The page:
Struggles of weed companies in making money
Lofty taxes, siloed state demands and lack of access to capital make it very difficult to turn a profit. It’s not easy selling weed. The legal marijuana industry is booming — revenues are swelled to hit $32 billion this year, more than double what sales were just three years ago.
However, that didn’t prevent most weed companies from proceeding with the leak of benefits for almost a decade after Colorado and Washington; became the first states to establish legal markets for anyone at least 21 years old. An analysis of financial filings from two dozen of the largest publicly traded U.S. operators shows that they collectively lost more than $550 million in the first six months of this year on revenues of nearly $4.5 billion.
“It all stems from federal illegality,” said Anita Famili, who heads the cannabis and CBD industry group at Manatt, a law firm and consultancy. “The cost of doing business for weed companies is just much higher than any other business.”
The major obstacle in making money is the lofty taxes weed companies pay because they’re treated like illegal narcotics traffickers under the federal tax code. The goods also cannot cross state lines, and that lack of interstate commerce means companies must build separate farms, factories and stores in each state where they do business and navigate a rapidly maturing patchwork of state regulations. Finally, raising capital is extremely expensive due to a dearth of financing options, an issue both Republicans and Democrats in Congress recognize but have yet to address.
“If you’re able to generate cash flow with all of these headwinds, when these headwinds start to be removed it’s going to be an incredibly, incredibly good business model,” said Jen Drake, co-chief operating officer of Ayr Wellness, which has retail and cultivation operations in eight states, including Florida, New Jersey and Pennsylvania.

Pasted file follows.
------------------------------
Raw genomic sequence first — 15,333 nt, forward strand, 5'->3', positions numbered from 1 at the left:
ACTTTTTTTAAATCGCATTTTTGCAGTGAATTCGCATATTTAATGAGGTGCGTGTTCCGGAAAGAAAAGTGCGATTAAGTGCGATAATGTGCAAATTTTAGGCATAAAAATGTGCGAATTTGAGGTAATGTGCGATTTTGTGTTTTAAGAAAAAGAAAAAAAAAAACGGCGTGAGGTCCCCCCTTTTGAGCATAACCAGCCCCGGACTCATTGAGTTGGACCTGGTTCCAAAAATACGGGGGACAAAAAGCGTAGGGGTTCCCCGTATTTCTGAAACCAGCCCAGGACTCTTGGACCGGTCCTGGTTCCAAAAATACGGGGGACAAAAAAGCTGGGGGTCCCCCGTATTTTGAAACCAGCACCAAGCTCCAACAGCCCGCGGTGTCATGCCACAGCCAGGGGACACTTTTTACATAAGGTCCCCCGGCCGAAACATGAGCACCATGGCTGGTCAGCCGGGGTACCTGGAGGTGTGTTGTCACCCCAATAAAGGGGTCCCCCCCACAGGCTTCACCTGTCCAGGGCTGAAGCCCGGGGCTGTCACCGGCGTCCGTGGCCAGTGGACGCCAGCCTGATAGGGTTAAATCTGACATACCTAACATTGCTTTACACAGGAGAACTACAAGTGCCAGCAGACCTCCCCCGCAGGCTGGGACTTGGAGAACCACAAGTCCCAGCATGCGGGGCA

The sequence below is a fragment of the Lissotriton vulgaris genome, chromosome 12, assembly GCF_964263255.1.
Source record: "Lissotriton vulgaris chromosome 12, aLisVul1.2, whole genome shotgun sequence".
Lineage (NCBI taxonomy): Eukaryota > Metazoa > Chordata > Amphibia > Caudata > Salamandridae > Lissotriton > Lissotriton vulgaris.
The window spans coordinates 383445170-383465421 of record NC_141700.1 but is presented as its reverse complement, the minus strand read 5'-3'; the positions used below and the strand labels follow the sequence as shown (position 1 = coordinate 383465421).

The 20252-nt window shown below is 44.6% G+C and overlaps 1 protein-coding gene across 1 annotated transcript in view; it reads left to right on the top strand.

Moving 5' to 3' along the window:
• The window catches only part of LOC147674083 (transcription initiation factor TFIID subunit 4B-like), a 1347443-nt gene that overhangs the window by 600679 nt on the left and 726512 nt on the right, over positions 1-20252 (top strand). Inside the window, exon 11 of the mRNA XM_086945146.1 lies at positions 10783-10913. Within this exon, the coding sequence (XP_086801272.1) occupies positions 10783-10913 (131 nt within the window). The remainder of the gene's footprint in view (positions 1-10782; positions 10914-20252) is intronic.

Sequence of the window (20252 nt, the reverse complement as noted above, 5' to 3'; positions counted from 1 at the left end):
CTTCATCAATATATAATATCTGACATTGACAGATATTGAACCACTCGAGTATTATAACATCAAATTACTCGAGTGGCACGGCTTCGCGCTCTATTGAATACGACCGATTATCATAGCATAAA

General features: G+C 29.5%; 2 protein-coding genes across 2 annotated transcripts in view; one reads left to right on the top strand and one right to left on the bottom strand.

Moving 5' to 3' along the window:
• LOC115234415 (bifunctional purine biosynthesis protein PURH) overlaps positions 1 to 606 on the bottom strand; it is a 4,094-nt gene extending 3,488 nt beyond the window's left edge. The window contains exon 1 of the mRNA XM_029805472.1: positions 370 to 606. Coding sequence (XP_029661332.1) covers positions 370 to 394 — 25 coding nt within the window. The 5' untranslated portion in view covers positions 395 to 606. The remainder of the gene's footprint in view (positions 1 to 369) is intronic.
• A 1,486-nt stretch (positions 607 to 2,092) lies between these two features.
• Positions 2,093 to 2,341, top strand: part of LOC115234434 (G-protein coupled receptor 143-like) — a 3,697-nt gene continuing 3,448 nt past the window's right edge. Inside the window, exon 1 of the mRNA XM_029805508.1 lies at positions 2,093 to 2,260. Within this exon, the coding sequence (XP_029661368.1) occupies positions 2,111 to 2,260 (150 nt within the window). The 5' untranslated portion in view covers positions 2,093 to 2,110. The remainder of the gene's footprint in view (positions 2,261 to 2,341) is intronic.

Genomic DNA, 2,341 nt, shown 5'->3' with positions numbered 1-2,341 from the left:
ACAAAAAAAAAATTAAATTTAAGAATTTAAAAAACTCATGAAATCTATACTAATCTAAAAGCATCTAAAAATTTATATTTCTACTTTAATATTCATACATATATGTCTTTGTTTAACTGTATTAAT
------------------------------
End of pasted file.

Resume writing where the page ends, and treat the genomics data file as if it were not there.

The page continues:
Another factor exacerbating the current financial malaise: Companies spent heavily last year to expand capacity due to misguided optimism about the prospects for loosening federal marijuana restrictions after Democrats won control of Congress and the White House. That’s led to a glut of product and plunging prices in many of the largest state markets like California, Colorado, Michigan and Massachusetts. Those struggles are being compounded by inflation and an illicit marijuana market that remains robust in many states.
“You have more capacity coming into a marketplace with less spending power from the consumer base,” said Charlie Bachtell, CEO of Cresco Labs, one of the country’s largest cannabis companies with more than $800 million in revenues last year. “It’s a lesson in Economics 101 of supply and demand.”